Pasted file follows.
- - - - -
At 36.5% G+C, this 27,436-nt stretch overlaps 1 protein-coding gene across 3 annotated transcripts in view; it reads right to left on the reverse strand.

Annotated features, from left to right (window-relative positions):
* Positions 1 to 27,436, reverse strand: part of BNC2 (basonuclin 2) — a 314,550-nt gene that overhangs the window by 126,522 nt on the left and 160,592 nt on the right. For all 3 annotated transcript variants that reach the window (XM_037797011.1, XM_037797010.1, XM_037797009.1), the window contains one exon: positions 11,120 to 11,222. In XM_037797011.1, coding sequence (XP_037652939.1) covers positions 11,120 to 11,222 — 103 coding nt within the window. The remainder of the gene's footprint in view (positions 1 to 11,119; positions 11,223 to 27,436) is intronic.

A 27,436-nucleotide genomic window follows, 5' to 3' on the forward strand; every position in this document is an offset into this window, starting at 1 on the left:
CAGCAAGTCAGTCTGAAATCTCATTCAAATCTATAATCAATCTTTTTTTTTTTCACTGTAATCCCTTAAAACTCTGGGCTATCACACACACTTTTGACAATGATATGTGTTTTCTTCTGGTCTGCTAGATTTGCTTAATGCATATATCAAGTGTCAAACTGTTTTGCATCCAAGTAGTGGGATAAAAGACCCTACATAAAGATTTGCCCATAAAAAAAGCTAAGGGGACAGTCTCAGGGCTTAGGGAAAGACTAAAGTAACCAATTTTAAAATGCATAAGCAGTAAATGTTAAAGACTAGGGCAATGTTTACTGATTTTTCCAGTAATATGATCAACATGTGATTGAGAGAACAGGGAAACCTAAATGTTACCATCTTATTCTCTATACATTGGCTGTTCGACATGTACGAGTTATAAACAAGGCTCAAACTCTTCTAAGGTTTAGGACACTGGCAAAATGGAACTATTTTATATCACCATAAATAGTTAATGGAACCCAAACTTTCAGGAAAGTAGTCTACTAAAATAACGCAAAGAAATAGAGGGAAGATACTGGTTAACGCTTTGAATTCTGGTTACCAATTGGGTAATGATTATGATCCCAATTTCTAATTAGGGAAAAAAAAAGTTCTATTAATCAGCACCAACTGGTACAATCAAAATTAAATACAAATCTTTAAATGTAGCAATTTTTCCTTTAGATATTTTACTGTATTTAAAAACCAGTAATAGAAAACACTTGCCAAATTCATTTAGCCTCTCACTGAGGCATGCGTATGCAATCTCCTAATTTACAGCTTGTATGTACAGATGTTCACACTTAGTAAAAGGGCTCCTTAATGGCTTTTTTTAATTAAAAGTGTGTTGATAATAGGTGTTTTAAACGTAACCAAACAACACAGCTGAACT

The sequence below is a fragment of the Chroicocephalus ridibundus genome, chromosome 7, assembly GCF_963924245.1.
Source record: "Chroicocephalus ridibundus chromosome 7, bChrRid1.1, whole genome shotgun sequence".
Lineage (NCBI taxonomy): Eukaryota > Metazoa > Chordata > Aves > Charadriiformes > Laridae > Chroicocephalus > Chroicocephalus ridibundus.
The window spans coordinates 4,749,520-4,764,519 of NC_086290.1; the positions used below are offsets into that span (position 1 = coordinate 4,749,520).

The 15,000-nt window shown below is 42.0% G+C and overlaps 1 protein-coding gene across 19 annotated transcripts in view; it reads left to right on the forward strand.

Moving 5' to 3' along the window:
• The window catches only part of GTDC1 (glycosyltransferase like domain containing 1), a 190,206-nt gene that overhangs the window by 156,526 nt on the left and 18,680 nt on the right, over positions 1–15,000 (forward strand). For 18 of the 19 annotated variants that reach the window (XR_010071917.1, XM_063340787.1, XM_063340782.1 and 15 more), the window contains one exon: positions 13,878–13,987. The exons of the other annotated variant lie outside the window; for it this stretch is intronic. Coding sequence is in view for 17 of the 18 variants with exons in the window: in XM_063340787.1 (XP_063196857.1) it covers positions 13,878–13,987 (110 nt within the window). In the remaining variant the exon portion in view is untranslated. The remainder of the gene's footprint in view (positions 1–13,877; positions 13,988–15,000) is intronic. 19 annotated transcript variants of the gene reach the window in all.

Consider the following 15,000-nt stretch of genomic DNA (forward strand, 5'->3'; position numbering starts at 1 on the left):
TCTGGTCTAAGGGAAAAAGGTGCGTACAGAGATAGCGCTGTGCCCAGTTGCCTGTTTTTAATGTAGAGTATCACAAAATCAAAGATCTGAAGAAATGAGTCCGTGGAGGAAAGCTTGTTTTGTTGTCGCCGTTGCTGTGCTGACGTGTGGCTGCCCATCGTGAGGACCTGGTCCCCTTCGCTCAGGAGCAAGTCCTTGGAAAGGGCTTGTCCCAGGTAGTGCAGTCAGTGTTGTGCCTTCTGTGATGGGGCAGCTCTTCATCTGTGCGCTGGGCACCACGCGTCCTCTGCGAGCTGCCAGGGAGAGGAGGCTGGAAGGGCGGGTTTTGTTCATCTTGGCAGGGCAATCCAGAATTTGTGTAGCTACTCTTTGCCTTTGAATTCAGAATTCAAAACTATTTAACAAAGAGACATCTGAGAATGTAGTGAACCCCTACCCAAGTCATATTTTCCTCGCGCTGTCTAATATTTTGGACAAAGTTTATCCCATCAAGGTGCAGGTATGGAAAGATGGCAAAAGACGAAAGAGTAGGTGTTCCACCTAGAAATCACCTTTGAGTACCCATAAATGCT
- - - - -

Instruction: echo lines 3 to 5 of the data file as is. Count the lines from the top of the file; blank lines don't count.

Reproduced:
* Positions 1 to 27,436, reverse strand: part of BNC2 (basonuclin 2) — a 314,550-nt gene that overhangs the window by 126,522 nt on the left and 160,592 nt on the right. For all 3 annotated transcript variants that reach the window (XM_037797011.1, XM_037797010.1, XM_037797009.1), the window contains one exon: positions 11,120 to 11,222. In XM_037797011.1, coding sequence (XP_037652939.1) covers positions 11,120 to 11,222 — 103 coding nt within the window. The remainder of the gene's footprint in view (positions 1 to 11,119; positions 11,223 to 27,436) is intronic.

A 27,436-nucleotide genomic window follows, 5' to 3' on the forward strand; every position in this document is an offset into this window, starting at 1 on the left:
CAGCAAGTCAGTCTGAAATCTCATTCAAATCTATAATCAATCTTTTTTTTTTTCACTGTAATCCCTTAAAACTCTGGGCTATCACACACACTTTTGACAATGATATGTGTTTTCTTCTGGTCTGCTAGATTTGCTTAATGCATATATCAAGTGTCAAACTGTTTTGCATCCAAGTAGTGGGATAAAAGACCCTACATAAAGATTTGCCCATAAAAAAAGCTAAGGGGACAGTCTCAGGGCTTAGGGAAAGACTAAAGTAACCAATTTTAAAATGCATAAGCAGTAAATGTTAAAGACTAGGGCAATGTTTACTGATTTTTCCAGTAATATGATCAACATGTGATTGAGAGAACAGGGAAACCTAAATGTTACCATCTTATTCTCTATACATTGGCTGTTCGACATGTACGAGTTATAAACAAGGCTCAAACTCTTCTAAGGTTTAGGACACTGGCAAAATGGAACTATTTTATATCACCATAAATAGTTAATGGAACCCAAACTTTCAGGAAAGTAGTCTACTAAAATAACGCAAAGAAATAGAGGGAAGATACTGGTTAACGCTTTGAATTCTGGTTACCAATTGGGTAATGATTATGATCCCAATTTCTAATTAGGGAAAAAAAAAGTTCTATTAATCAGCACCAACTGGTACAATCAAAATTAAATACAAATCTTTAAATGTAGCAATTTTTCCTTTAGATATTTTACTGTATTTAAAAACCAGTAATAGAAAACACTTGCCAAATTCATTTAGCCTCTCACTGAGGCATGCGTATGCAATCTCCTAATTTACAGCTTGTATGTACAGATGTTCACACTTAGTAAAAGGGCTCCTTAATGGCTTTTTTTAATTAAAAGTGTGTTGATAATAGGTGTTTTAAACGTAACCAAACAACACAGCTGAACT